Starting in 2019, anyone in Michigan using a kayak, canoe or paddleboard could be required to pay a fee and register their water craft.
On Feb. 1, the Michigan State Waterways Commission (MSWC) voted 6-0 to approve a list of recommendations for proposed legislation
to the Department of Natural Resources (DNR). In that list is a stipulation that would require people to register rigid-hulled kayaks, canoes, and paddleboards 8 feet in length or longer for up to $10 each per year, and require a seasonal pass for non-resident craft for up to $10 per year. See more specific suggestions in sidebar.
Dennis Nickels, chairman of the commission, said these suggestions came after years of collecting data on Michigan’s waterways and paddle sports, and gathering input from dozens of paddle sport organizations in Michigan.
Currently, there are approximately 800,000 registered boats and more than 3,000 miles of water trails in the state of Michigan. The U.S. Coast Guard estimates the state sees 650,000 paddle sport vessels, such as kayaks, canoes, and paddleboards every year.
“Paddle sport vessels are 45 percent of vessels on the water,” he said. But these vessels do not come with a registration fee.
Boat registration fees partially go to the 1,300 boating access points around the state, which many paddle sport users take advantage of but don’t pay for. These access points are packed, Nickels said.
Another concern is safety and law enforcement resources for paddle sport vessels. Nickels said they heard first a “dull roar and then a plea for help” from the DNR water safety division and from county sheriffs and municipal marine patrols.
By law, if an individual is out on the water and someone else is in distress, they are required to help if it does not put themselves in danger, and then to alert law enforcement.
“Disproportionately, law enforcement gets called on emergencies for paddle craft, not motorized vessels,” he said. “With no ID on the kayak, they don’t know if it was blown off someone’s dock or their lawn, or if they’re looking for a person in the water, also. They don’t know if it’s a vessel recovery or a search and rescue.”
Funding for water safety
Approximately 50 cents from every dollar collected from boat registration fees is divided between three sections: the DNR law enforcement division, county and municipal marine patrol, and for both the states and local units of government to provide watercraft safety and awareness. The other 50 cents goes to the waterways fund and can only be spent on maintenance and construction for public access points.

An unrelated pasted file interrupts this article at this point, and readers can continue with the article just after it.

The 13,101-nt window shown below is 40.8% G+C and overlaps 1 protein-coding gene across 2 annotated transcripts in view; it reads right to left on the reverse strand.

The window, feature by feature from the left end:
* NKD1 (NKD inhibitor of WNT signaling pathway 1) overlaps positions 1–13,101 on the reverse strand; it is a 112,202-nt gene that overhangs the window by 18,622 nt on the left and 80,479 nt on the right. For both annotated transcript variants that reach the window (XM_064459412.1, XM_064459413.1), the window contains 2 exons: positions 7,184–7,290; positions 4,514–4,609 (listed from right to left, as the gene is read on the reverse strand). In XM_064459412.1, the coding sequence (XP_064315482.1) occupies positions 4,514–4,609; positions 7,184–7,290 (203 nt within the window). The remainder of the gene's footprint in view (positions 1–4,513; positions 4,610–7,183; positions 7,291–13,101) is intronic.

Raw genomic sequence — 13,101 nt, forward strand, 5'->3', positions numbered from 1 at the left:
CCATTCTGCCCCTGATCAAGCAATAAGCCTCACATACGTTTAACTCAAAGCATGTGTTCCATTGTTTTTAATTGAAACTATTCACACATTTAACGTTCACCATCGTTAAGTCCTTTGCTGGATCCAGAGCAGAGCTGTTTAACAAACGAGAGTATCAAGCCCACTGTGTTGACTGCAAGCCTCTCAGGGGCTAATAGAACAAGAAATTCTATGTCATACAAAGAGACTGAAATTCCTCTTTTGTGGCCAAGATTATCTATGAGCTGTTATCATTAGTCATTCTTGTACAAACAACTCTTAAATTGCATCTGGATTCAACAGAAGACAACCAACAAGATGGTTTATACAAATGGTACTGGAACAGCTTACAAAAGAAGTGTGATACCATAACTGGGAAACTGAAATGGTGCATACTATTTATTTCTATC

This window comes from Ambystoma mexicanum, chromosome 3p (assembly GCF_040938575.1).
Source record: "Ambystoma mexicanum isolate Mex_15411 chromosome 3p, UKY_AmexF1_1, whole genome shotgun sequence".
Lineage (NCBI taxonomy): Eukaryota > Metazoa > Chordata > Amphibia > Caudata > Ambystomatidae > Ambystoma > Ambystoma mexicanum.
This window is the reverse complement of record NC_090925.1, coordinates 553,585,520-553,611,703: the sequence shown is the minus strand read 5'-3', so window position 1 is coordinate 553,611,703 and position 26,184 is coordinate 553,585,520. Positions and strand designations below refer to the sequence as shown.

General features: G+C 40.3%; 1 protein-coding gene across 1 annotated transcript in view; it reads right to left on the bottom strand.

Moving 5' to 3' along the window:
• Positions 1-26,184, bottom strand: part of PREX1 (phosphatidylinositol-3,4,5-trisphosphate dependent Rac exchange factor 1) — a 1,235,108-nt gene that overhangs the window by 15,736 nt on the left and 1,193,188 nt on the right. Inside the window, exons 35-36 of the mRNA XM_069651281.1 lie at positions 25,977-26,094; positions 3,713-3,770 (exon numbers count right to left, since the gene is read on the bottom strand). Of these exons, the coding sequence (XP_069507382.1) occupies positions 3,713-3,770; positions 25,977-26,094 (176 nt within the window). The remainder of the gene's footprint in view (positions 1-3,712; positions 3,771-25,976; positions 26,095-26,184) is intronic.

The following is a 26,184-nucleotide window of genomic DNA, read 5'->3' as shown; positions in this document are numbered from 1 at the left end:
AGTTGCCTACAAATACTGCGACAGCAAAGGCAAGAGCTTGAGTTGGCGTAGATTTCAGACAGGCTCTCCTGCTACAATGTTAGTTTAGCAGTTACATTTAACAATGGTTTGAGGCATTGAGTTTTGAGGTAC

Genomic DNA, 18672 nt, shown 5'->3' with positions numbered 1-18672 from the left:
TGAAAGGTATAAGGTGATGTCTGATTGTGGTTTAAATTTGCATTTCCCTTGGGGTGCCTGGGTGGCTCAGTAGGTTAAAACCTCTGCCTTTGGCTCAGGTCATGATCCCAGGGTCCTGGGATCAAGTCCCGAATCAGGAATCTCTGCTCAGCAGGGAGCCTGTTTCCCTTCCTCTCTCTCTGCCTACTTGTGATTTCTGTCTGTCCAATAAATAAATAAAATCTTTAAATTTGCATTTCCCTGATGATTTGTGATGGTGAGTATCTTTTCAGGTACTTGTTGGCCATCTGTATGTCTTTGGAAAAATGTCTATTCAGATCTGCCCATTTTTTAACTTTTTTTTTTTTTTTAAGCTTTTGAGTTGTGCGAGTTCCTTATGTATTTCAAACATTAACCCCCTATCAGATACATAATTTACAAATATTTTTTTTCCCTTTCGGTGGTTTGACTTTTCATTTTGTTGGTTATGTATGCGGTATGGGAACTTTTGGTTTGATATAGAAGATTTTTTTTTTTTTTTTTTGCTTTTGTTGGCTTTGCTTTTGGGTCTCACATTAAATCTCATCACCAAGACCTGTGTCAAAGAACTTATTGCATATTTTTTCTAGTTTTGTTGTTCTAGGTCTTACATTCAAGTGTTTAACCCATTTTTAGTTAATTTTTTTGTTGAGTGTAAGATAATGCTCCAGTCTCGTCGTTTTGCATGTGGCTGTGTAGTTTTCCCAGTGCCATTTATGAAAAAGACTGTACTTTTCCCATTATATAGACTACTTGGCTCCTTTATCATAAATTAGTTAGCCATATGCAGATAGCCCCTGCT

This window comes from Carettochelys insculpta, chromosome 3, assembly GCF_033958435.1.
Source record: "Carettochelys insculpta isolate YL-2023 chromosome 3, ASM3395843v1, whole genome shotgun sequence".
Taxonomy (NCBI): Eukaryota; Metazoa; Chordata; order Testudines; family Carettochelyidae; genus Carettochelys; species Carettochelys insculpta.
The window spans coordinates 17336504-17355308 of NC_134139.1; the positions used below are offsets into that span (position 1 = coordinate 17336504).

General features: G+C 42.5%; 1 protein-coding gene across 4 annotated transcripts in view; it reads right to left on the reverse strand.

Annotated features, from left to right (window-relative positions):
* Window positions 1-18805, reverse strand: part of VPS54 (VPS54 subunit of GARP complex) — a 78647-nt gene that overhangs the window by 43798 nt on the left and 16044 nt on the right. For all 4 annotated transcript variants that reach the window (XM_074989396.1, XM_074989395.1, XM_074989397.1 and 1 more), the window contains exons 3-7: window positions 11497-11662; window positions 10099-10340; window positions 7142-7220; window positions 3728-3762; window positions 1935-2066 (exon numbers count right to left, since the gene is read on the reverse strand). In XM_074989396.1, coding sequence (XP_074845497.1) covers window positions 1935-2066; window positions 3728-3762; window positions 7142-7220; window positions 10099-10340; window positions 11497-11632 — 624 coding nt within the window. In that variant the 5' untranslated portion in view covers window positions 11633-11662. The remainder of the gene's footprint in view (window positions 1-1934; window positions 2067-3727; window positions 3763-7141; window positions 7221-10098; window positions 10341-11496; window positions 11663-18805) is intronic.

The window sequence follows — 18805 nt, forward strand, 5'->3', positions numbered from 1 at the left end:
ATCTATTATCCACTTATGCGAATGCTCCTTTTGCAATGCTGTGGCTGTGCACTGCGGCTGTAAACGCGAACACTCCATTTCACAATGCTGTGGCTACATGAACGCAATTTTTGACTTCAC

“We do what we can but we can’t keep taking money from registered boaters to give resources to unregistered boaters,” he said. “Law enforcement budgets have been blown to smithereens.”
Numerous states, such as Ohio, Minnesota, Indiana and others require these vessels to be registered. If paddle sport vessels are registered in Michigan, those users would not have to pay the fee in other states if they wish to travel and kayak.
What the money would go to
While the commission voted on a fee up to $10, Nickels said he expects the fee to be around $5. The commission aims to disperse the money through grants for local paddle sport organizations. The money would go to the water trails initiative, public access sites, law enforcement, boater safety education, and providing identification for paddle sport owners to aid in search and recovery attempts.
In talking with paddle sport organizations, Nickels discovered a need for adaptive launch devices that are handicap accessible with hydraulic lifts. Disabled people would be able to get their kayaks and canoes in and out of the water.
“It’s not going to be without controversy, but so far largely the controversy is misunderstanding as to where the money would go,” he said.
Nickels hopes to get legislation passed by the next voting season this coming fall.
Suggestions that could become law
The Michigan State Waterways Commission is a seven-member advisory body responsible for the construction and maintenance of public recreational harbors, channels, docking and launching facilities.
• Require registration of all rigid-hulled kayaks and paddleboards (over 8 feet in length) at a fee to be determined
• Require that the registration certificate be affixed to the vessel in a prominent location, containing information on the owner’s name, address, landline and cell phone, emergency contact, and email address
• Require that personal flotation devices be on onboard or worn while using these crafts, which is already state law
• Not allow new owners to use previous owner’s registration
• Require that out of state paddle craft register the vessel in Michigan or get a seasonal permit, but this excludes vessels registered in other states
Source: Michigan State Waterways Commission